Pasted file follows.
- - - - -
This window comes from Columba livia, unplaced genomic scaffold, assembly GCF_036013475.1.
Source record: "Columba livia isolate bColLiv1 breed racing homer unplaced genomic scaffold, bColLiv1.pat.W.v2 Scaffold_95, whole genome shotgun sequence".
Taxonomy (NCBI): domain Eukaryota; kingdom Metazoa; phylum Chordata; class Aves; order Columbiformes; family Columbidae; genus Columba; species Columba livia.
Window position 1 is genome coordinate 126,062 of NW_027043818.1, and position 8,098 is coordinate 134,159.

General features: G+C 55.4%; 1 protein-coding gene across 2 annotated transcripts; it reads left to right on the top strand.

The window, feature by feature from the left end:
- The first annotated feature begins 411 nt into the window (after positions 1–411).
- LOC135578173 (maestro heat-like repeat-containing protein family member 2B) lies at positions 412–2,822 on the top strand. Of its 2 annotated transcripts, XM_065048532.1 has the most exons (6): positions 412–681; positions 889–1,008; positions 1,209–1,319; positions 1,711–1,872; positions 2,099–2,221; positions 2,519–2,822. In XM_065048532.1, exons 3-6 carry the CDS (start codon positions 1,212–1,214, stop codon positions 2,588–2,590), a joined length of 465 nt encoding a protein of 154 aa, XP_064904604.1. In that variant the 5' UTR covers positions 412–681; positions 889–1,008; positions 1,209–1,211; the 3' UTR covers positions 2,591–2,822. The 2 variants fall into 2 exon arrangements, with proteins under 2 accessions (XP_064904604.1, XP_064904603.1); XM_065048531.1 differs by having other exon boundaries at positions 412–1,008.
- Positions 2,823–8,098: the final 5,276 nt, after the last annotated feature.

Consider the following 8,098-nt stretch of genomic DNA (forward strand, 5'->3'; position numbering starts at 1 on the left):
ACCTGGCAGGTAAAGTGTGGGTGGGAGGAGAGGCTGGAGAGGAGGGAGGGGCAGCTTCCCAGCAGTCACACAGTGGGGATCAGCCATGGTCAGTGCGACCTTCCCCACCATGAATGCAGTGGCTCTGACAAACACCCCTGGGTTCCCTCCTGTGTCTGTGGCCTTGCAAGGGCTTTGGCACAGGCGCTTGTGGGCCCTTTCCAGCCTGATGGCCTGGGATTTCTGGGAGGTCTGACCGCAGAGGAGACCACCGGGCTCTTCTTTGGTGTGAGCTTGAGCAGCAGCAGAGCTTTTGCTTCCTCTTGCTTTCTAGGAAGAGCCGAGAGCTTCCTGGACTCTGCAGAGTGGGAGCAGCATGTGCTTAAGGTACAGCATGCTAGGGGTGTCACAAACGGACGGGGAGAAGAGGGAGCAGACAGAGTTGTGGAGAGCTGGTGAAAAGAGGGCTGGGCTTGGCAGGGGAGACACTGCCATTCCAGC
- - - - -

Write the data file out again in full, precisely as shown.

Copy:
This window comes from Columba livia, unplaced genomic scaffold, assembly GCF_036013475.1.
Source record: "Columba livia isolate bColLiv1 breed racing homer unplaced genomic scaffold, bColLiv1.pat.W.v2 Scaffold_95, whole genome shotgun sequence".
Taxonomy (NCBI): domain Eukaryota; kingdom Metazoa; phylum Chordata; class Aves; order Columbiformes; family Columbidae; genus Columba; species Columba livia.
Window position 1 is genome coordinate 126,062 of NW_027043818.1, and position 8,098 is coordinate 134,159.

General features: G+C 55.4%; 1 protein-coding gene across 2 annotated transcripts; it reads left to right on the top strand.

The window, feature by feature from the left end:
- The first annotated feature begins 411 nt into the window (after positions 1–411).
- LOC135578173 (maestro heat-like repeat-containing protein family member 2B) lies at positions 412–2,822 on the top strand. Of its 2 annotated transcripts, XM_065048532.1 has the most exons (6): positions 412–681; positions 889–1,008; positions 1,209–1,319; positions 1,711–1,872; positions 2,099–2,221; positions 2,519–2,822. In XM_065048532.1, exons 3-6 carry the CDS (start codon positions 1,212–1,214, stop codon positions 2,588–2,590), a joined length of 465 nt encoding a protein of 154 aa, XP_064904604.1. In that variant the 5' UTR covers positions 412–681; positions 889–1,008; positions 1,209–1,211; the 3' UTR covers positions 2,591–2,822. The 2 variants fall into 2 exon arrangements, with proteins under 2 accessions (XP_064904604.1, XP_064904603.1); XM_065048531.1 differs by having other exon boundaries at positions 412–1,008.
- Positions 2,823–8,098: the final 5,276 nt, after the last annotated feature.

Consider the following 8,098-nt stretch of genomic DNA (forward strand, 5'->3'; position numbering starts at 1 on the left):
ACCTGGCAGGTAAAGTGTGGGTGGGAGGAGAGGCTGGAGAGGAGGGAGGGGCAGCTTCCCAGCAGTCACACAGTGGGGATCAGCCATGGTCAGTGCGACCTTCCCCACCATGAATGCAGTGGCTCTGACAAACACCCCTGGGTTCCCTCCTGTGTCTGTGGCCTTGCAAGGGCTTTGGCACAGGCGCTTGTGGGCCCTTTCCAGCCTGATGGCCTGGGATTTCTGGGAGGTCTGACCGCAGAGGAGACCACCGGGCTCTTCTTTGGTGTGAGCTTGAGCAGCAGCAGAGCTTTTGCTTCCTCTTGCTTTCTAGGAAGAGCCGAGAGCTTCCTGGACTCTGCAGAGTGGGAGCAGCATGTGCTTAAGGTACAGCATGCTAGGGGTGTCACAAACGGACGGGGAGAAGAGGGAGCAGACAGAGTTGTGGAGAGCTGGTGAAAAGAGGGCTGGGCTTGGCAGGGGAGACACTGCCATTCCAGC